edan K. Bruner does not profess to be an expert on fatherhood, but he has become adept at crowdsourcing insights on the topic of how to be a better dad.
In January 2019, he launched On Fathering, an online resource that celebrates the journey of fatherhood by drawing on the stories, tips, and ideas of everyday dads.
Bruner, 43, shared his own story last year in a compelling essay for the New York Times titled, “What Kind of Father Will You Be?”, in which he chronicles his path from growing up without a father to stepping into fatherhood.
A Californian by birth, Bruner is an attorney and single dad who actively co-parents with his daughter’s mother. He now lives in Washington, D.C. where he works as a mediator. He recently sat down with Fatherhood@Forty to kick off our Five Questions interview series.
Describe your father or the father figure who most influenced you. What did they teach you about life?
I use the saying, “Some people learn from the model, I learned from the mold.” My best friend’s father was what I call a public dad. Mr. Muhammad was his name, Raheem Muhammad. He was an incredible father. He had five kids of his own, so he had plenty of his own responsibilities and obligations, but he was always giving advice. His door was open to anyone.
Just to see him being an active and engaged father was really valuable to me. He was a tall man. Maybe 6′2″. He seemed like a giant figure. Very quiet-spoken, wore glasses. He was a carpenter. He had his own construction business and was really, really smart. The type of guy who was always building things. I never heard him raise his voice. I never heard him yell. He just always seemed calm. Just a model of thoughtful, respectful stature.
“Fatherhood is an opportunity to pour into the world. I get to pour into my nine-year-old daughter, Ella, patience, and compassion, and love. All of the things I wish there were more of.”
I want to share this: he was a Muslim. That’s important to me because I was Christian, and I still am. I’d be over their house for a cookout or for a meal. Whenever he blessed the food, he blessed the food in a way that welcomed everybody to his table. I didn’t know much about his religion, but he seemed to be the type of person who wanted to bring people closer together as opposed to use faith as something to divide us, and I always have a lot of respect for that.
Now that you’re a father, what does fatherhood mean to you?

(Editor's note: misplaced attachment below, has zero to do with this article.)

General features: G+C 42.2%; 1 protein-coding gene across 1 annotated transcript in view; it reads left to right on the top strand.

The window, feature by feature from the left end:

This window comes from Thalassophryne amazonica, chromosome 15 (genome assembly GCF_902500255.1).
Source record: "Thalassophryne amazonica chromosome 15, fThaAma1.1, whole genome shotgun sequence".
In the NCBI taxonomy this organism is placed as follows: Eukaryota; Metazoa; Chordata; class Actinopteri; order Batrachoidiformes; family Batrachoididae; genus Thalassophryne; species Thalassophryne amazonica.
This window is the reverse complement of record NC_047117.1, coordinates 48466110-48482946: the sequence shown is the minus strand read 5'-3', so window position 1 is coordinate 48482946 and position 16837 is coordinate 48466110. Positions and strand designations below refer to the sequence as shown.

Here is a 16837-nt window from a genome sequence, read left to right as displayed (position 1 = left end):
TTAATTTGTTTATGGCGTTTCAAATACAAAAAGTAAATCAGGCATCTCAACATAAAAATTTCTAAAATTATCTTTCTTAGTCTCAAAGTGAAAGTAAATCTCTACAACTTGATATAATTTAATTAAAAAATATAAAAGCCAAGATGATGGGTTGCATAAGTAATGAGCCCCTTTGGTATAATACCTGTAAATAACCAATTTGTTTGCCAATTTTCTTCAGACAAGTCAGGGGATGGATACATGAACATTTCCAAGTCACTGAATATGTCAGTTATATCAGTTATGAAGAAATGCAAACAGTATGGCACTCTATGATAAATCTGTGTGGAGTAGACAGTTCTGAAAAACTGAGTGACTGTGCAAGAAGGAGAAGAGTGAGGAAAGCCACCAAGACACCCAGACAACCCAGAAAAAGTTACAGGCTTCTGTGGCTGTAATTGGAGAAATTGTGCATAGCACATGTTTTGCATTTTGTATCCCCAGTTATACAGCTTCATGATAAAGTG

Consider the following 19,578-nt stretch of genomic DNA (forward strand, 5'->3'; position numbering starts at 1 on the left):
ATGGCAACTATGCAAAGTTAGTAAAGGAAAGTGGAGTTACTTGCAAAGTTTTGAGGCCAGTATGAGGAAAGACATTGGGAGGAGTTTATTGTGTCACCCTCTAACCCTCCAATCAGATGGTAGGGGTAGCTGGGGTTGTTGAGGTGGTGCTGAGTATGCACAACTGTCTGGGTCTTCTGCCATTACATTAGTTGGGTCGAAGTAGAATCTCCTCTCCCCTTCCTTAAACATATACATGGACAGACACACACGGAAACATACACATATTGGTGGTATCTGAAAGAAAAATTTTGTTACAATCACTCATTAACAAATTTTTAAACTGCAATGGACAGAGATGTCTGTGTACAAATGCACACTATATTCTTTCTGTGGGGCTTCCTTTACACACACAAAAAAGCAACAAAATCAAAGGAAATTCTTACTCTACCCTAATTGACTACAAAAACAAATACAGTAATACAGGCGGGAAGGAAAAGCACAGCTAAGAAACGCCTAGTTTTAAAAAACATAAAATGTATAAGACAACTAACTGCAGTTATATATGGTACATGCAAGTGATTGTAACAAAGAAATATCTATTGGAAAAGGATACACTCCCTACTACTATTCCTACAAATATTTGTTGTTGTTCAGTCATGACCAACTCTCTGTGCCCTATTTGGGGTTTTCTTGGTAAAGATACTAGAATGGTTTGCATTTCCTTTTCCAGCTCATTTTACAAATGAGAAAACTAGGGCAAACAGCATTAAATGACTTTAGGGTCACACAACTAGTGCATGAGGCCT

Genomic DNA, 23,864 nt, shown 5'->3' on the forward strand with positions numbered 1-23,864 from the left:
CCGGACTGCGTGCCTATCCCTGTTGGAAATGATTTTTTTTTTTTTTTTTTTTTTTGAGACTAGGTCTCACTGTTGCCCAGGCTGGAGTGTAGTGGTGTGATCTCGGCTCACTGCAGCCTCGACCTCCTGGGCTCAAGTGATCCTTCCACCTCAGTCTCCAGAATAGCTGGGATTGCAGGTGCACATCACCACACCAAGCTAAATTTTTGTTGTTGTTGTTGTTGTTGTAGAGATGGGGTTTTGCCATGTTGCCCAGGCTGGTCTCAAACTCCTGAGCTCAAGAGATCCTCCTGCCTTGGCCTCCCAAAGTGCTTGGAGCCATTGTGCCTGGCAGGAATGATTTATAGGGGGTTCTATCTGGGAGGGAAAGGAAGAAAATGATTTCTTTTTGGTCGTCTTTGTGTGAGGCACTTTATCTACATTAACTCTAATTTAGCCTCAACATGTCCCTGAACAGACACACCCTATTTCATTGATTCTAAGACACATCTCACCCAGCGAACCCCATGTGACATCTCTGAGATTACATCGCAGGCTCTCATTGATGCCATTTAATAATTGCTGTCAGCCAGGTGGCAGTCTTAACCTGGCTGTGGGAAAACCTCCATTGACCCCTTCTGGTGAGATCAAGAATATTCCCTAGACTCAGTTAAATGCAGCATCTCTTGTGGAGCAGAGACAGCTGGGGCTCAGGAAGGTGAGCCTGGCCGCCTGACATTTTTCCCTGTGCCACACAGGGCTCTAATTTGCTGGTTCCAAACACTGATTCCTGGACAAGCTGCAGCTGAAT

I really believe that fatherhood is an opportunity to pour into the world. I get to pour into my nine-year-old daughter, Ella, patience, and compassion, and love. All of the things I wish there were more of. Fatherhood is an amazing opportunity to explore life as an adult because it makes you more introspective, but it also takes you back to your childhood because you think about where you were at a certain time and those things you wish you had.
What advice would you give to your younger self?
If I could go back to my 20s, I would tell myself, “Just trust your gut more. You have a good sense of things or at least you have an idea. Build trust in yourself as opposed to listening to what other people say.”
I’ll give you an example as it pertains to relationships. I used to think that two smart people in love would figure it out. The reality is there could be two great people that just aren’t great for each other. It doesn’t diminish either person. To keep at it and to keep pushing when something inside you tells you, “This isn’t for you,” or this is harming this other person even if they say they want to be here. You know when it’s not right, and there were times where I hung in there past the point where it was beneficial to either of us.
So what’s been the greatest challenge you’ve faced, and how did you overcome it?
The reality is I don’t know what fatherhood looks like. I know what I want it to look like. Like I said, I had some amazing fathers around me, but I don’t know what it looks like at three o’clock in the morning. Those are the times when our patience is worn. And so the challenge has been building this fatherhood journey from scratch, and realizing, “You know what? These are your dreams and not necessarily hers.”
If I could go back to my 20s, I would tell myself, “Just trust your gut more…Build trust in yourself as opposed to listening to what other people say.”
My daughter’s in chess. I want her to play chess for all the reasons that any kid plays chess. To develop their mental acuity, to do better in math, the discipline, think three, four steps ahead. She hates it. It is almost like punishment for her to go. She asked me, “Why is it that you want me to do chess?”
Now, here’s the crazy thing. I didn’t even realize I met my grandfather, my father’s father, one time before he passed. That afternoon when we met, he taught me how to play chess. I’m not a great chess player. I know the rules, but the reality is it’s the only connection I have [to my grandfather]. That’s one of the reasons why it was so important, besides the bullet point reasons. If it’s something that she’s interested in, but it’s hard, then let’s figure it out. But I don’t want to punish her because she’s living through my fantasy or my dream.
There are many uncertainties in life. What do you know for sure?
Without any equivocation, I know that the time I spend with my daughter is well-invested, and not about who she’ll be 20 years from now or whatever her profession will be. I just know that every moment that’s spent with her is multiplied over in happiness, in satisfaction, and value for me and for her.
— An edited transcript published March 28, 2020
— Photos courtesy of Dedan Bruner
Learn more about Bruner’s web hub for fathers at OnFathering.com